In observance of Veteran’s Day (11/11) we invite you to take a journey into the life of one soldier’s remarkable experience while deployed overseas in Mosul, Iraq.
Shortly after finishing my fellowship in medical toxicology, I began an active duty commitment with the United States Army. Within eight months I was deployed to the 47th Combat Support Hospital (CSH, pronounced “cash”) in Mosul, Iraq. My primary role was an emergency medicine physician, working in the ER caring for soldiers, local nationals, and occasionally insurgents. Unless injured from combat operations, our CSH didn’t provide medical care for Iraqi civilians. Occasionally we made exceptions to provide compassionate care for children who needed our help. As a toxicologist, I didn’t have many cases in Iraq. There was an occasional scorpion sting but not much else…
Life was fairly simple: take care of patients, exercise, read, sleep- then repeat daily. We joked that it was like the movie “Groundhog Day,” where every day seemed to be a repeat of the day before. Frequent incoming mortar fire kept most of us military rookies from sleeping well at night; often feeling on-edge, waiting for the next round of mortars to hit.
Several months into my deployment I got a call from our sister hospital in Tikrit. They had just received a transfer from a local hospital of a 13 year old who had drank liquid from a juice container and become very sick. He was having terrible hallucinations, severe muscular jerking, and became progressively weak. As the only toxicologist in the region, I had the opportunity to fly to Tikrit to help. The most profound toxicology case of my young professional career was about to play out…
This was a bona fide mystery toxicology case. We found out that the juice container was filled with a substance from a petroleum refinery which gave us a good place to start. Within 48 hours of drinking the liquid, the young boy had severely worsened, was nearly unconscious, and had to be put on a ventilator to support his breathing. Despite large doses of sedatives, we had a very difficult time controlling his severe muscular jerking. It was very troubling to see him in this state; his father told us that his son was a sweet boy and a straight “A” student.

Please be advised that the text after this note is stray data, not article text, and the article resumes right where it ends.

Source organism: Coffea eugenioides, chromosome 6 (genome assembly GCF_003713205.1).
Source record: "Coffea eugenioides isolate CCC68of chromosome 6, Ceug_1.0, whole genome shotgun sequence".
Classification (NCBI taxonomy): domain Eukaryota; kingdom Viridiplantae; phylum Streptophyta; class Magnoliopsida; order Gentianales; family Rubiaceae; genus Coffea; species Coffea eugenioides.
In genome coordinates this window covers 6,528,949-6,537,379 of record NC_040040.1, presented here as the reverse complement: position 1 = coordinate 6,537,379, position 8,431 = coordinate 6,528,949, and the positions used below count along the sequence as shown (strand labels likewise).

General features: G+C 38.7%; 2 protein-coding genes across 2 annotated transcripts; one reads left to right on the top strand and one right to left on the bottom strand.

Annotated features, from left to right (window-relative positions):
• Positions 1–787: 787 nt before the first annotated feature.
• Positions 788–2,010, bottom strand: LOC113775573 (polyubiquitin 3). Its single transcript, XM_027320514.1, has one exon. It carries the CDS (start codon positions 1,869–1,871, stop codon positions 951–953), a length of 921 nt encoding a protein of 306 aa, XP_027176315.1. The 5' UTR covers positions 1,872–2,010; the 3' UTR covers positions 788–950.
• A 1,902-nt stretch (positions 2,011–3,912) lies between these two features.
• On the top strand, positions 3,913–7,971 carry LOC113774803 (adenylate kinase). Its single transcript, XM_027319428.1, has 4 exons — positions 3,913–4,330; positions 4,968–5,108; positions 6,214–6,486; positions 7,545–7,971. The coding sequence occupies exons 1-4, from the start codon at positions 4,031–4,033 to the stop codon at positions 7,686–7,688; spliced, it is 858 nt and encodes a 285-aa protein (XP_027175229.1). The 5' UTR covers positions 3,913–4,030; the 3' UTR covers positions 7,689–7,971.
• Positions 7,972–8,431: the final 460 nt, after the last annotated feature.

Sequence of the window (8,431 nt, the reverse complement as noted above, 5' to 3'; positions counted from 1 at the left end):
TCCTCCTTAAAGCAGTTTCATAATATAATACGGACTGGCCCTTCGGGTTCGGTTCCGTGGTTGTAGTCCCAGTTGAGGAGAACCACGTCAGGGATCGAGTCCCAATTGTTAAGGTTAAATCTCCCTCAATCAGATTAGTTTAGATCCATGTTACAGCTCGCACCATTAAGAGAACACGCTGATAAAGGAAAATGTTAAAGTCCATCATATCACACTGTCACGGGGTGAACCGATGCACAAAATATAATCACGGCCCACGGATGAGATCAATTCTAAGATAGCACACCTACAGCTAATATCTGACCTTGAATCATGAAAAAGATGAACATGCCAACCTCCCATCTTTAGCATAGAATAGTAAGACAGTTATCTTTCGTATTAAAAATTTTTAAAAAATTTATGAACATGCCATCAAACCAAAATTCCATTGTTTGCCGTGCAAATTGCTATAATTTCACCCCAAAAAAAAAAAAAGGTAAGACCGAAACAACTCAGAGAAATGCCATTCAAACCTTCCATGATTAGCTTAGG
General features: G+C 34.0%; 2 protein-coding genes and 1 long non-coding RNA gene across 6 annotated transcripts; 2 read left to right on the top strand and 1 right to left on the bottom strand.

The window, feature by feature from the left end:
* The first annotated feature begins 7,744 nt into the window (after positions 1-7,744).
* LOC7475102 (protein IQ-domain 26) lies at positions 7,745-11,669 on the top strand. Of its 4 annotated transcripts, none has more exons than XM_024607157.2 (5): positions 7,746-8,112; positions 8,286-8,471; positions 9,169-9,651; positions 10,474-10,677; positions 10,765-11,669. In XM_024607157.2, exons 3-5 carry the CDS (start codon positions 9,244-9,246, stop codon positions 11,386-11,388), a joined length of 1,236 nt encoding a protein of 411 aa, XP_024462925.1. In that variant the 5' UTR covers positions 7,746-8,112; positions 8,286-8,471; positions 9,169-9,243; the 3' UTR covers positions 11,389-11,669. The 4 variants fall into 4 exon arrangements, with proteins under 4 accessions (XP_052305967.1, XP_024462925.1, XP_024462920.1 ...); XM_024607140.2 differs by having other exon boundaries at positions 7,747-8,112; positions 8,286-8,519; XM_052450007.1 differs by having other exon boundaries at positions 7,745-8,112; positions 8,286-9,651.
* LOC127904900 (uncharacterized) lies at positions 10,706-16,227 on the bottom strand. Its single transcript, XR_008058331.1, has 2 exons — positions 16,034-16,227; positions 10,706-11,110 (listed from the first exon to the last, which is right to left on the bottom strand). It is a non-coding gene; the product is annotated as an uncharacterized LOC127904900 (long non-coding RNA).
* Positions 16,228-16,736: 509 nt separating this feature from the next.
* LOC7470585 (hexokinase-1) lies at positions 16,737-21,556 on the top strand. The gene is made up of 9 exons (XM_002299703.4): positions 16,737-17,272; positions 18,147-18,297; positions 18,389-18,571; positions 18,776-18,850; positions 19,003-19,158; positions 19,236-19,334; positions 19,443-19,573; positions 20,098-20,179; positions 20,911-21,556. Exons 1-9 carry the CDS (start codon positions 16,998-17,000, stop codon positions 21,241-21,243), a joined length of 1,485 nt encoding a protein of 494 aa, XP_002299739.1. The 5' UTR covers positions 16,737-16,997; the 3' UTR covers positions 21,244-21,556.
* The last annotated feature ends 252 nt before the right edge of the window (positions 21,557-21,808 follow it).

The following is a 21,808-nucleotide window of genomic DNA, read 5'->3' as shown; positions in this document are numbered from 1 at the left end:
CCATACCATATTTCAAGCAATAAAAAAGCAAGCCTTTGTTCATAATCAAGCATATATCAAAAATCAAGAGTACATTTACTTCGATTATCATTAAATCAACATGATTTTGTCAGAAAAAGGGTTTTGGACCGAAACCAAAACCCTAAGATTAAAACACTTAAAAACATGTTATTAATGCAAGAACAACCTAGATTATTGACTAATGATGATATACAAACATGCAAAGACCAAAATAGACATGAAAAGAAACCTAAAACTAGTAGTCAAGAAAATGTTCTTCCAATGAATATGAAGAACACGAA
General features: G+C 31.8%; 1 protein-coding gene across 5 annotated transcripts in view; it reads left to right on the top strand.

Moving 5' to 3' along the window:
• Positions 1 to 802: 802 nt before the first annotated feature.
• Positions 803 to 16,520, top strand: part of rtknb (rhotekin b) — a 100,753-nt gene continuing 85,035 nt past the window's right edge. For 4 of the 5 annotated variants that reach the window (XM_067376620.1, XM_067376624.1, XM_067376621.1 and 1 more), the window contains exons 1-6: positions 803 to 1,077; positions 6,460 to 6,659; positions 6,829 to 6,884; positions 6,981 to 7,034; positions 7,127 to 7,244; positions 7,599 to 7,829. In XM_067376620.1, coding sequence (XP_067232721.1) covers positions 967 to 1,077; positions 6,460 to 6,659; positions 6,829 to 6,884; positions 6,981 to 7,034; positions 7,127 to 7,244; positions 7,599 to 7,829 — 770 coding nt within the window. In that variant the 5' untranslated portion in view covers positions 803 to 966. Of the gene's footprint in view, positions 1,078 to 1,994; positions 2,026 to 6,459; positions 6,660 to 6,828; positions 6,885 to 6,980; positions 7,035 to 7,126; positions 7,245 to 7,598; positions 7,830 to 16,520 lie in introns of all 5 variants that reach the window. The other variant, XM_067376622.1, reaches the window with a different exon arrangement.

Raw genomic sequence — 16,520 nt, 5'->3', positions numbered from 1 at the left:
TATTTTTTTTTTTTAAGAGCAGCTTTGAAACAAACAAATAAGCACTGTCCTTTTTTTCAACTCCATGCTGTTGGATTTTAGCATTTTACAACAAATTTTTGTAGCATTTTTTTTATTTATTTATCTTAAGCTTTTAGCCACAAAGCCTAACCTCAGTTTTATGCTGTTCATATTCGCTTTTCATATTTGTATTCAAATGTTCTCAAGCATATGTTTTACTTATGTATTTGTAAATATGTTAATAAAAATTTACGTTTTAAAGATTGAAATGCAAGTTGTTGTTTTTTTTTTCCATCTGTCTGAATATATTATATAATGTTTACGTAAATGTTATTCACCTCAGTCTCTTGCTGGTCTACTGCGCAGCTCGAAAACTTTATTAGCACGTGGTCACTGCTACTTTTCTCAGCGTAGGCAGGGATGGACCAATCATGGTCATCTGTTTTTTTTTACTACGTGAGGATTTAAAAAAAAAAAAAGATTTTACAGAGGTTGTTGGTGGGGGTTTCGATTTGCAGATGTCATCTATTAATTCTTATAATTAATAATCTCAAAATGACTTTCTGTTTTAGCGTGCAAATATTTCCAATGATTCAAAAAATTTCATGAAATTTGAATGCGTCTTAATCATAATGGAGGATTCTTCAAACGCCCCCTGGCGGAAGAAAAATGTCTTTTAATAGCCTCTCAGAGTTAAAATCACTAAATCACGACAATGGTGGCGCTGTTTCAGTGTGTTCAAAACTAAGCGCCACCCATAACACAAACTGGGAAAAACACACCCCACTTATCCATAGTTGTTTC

Putting together his severe neurologic symptoms and the liquid coming from a petroleum refinery; my best guess was that the liquid contained an organic lead compound. Organic lead is not like the inorganic lead compounds we think about in the United States which are usually found in older homes and occasionally in children’s toys. Organic lead is a potent neurotoxin, frequently causing death in large overdoses. We sent a sample of the liquid to the United States for analysis. My suspicion was verified; the liquid was 90% tetraethyl lead.
My colleagues, Dr. Christensen, an emergency physician, our two surgeons, Drs. Johnson and Steele, and the nursing staff were amazing at providing critical care in a resource-limited environment to this severely ill child. We were able to support him through the most severe manifestations of the toxicity and successfully got him off the ventilator. He continued to have severe hallucinations, seeing horrific visions of the ‘devil’ and dogs biting him. He was unable to walk or swallow and had to have a feeding tube placed. Over the next 2 ½ weeks, his condition improved and was discharged home with a make-shift wheelchair, crates of tube-feeding liquid, and our deepest hopes of continued improvement.
He returned to our CSH four more times for continued treatment and re-evaluation. During his last visit, he was walking, playing video games with the nurses, no longer needed his feeding tube, and was in excellent spirits.
His father was grateful for the care our CSH provided his son. He provided all of us with medals of appreciation from his province. Seeing him back with us, smiling and playing after witnessing the devastating toxicity of tetraethyl lead was truly remarkable. About a year later his father emailed us to let us know his son was back in school and leading a normal life.
Reflecting on his horrific overdose, I am eternally grateful for the opportunity to be involved with his care. I continue to think about my experiences at the CSH and have many different emotions. Mostly it’s a juxtaposition of horrific combat casualties, sporadic motar fire, and the loneliness of being away from my family; intermingled with the honor of caring for our soldiers, and a remarkable young Iraqi boy who reminded all of us about hope and healing.
Dr. Brandon Wills
Dr. Wills completed his emergency medicine residency at Akron General Medical Center and medical toxicology fellowship at the Toxikon Consortium/ Cook County Hospital in Chicago. He served four years on active duty at Madigan Army Medical Center in Ft. Lewis Washington. He currently lives in Virginia with his family where he is an emergency medicine faculty at Virginia Commonwealth University, Associate Medical Director of the Virginia Poison Center, and will be the fellowship director for their new medical toxicology program.